Louisiana GOP Rep. Clay Higgins sparked intense controversy on Wednesday after he filmed and shared a video in an Auschwitz gas chamber. The Republican lawmaker now faces criticism and condemnation, including from the Auschwitz Memorial, for violating the seriousness of the historic and solemn space.
UPDATE: Higgins has released a statement retracting the video, and apologizing for "any unintended pain" it caused.
The video runs about five minutes in length, and while Higgins narrates it in a grave and low tone, that's beside the point. As the Auschwitz Memorial itself tweeted following the video's upload, guests visiting the former gas chambers ― mass murder rooms in which thousands of Jews were slain on a daily basis by poisonous gas ― are specifically asked to show respect by staying silent.
The memorial described this as a request for "mournful silence" in a tweet responding to Higgins' video, concluding that the inside of a gas chamber is "not a stage." It didn't refuse Higgins his right to "personal reflections" on his visit, to be clear. But his narration while standing within the gas chamber was a violation of the memorial's standards of respect, and of proper deference to the dead. A sign preceding the Auschwitz Memorial reads as follows:
This is what all visitors see at the entrance to the building where first homicidal gas chambers of Auschwitz was created by the SS. pic.twitter.com/6Mm5gTkfSl— Auschwitz Memorial (@AuschwitzMuseum) July 4, 2017
The video is even more controversial for the fact that it isn't wholly focused on Higgins' personal and historical recognition on the Holocaust and the fate of the Jewish people. While he does speak at some length on the atrocities of the Holocaust, he also makes a couple of political statements, commenting on what the memory of Auschwitz says about the modern need for American security and military might.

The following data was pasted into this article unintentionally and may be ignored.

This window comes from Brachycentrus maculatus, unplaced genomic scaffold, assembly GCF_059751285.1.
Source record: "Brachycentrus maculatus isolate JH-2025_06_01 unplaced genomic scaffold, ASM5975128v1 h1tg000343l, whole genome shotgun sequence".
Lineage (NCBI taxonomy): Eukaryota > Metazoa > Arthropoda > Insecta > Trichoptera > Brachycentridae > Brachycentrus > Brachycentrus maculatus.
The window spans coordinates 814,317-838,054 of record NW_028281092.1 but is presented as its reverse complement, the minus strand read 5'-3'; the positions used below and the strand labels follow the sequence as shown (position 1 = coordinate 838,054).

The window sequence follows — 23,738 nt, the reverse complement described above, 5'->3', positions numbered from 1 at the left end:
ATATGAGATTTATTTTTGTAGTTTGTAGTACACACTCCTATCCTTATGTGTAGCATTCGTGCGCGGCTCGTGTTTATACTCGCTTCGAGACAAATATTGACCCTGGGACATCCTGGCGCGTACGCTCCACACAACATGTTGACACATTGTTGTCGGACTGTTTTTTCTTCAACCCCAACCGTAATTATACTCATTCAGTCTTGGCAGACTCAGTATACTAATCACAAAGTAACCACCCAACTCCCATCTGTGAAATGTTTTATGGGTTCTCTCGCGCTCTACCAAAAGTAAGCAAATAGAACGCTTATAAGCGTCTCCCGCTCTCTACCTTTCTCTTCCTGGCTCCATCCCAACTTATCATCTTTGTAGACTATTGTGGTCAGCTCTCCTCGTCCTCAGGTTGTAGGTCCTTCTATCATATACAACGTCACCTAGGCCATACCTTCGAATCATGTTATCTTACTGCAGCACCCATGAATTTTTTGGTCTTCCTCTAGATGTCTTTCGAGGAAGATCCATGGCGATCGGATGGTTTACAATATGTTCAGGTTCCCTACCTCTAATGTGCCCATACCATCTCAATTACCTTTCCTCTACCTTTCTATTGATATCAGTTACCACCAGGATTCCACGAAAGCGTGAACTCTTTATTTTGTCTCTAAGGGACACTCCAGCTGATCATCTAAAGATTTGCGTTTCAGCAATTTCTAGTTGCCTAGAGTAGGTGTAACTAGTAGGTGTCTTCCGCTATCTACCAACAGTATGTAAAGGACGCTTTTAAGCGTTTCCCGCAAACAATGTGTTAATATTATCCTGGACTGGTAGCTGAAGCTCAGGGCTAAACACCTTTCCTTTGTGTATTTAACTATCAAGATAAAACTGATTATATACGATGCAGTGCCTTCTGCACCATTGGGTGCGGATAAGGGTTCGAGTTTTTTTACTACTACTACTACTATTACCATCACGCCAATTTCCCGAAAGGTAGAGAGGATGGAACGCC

"This is why homeland security must be squared away. Why our military must be invincible," Higgins at one point says. Towards the end of the video, he gets even more explicit:
The appearance of Higgins using a site from the Holocaust to make a political point ― he was literally standing in front of ovens used to incinerate the bodies of slain Jews when he made the above remarks ― has drawn sharp rebuke.
The Anti-Defamation League, for example, had some strong words. ADL president Jonathan Greenblatt gave the following statement, as noted by NBC News, saying Higgins' video causes "pain and hurt":
For the record, while Higgins does discuss the extermination of "innocent civilians" at length in the video, it's true that he never uses the word Holocaust, or ever makes explicit verbal reference to the Jewish people. An image at the very end of the video, however, does shows the American flag alongside the Israeli flag.
This isn't the first instance of Higgins facing self-inflicted controversy. He was also condemned by progressives and anti-Islamophobia groups earlier this year, when he called for the mass extermination of "radicalized Islamic suspects."
Specifically, Higgins wrote a Facebook post claiming that "all of Christendom" is at war with "Islamic horror," one which concluded with a plea for the United States to "kill them all":
the folks who preserve auschwitz didnt appreciate Clay Higgins using a gas chamber to film a video https://t.co/AxSWE6O7y9— Jake Sherman (@JakeSherman) July 5, 2017
According to NBC News, a spokesperson for Higgins has not yet responded to the controversy. Higgins represents Louisiana's 3rd Congressional District, and is up for reelection in 2018.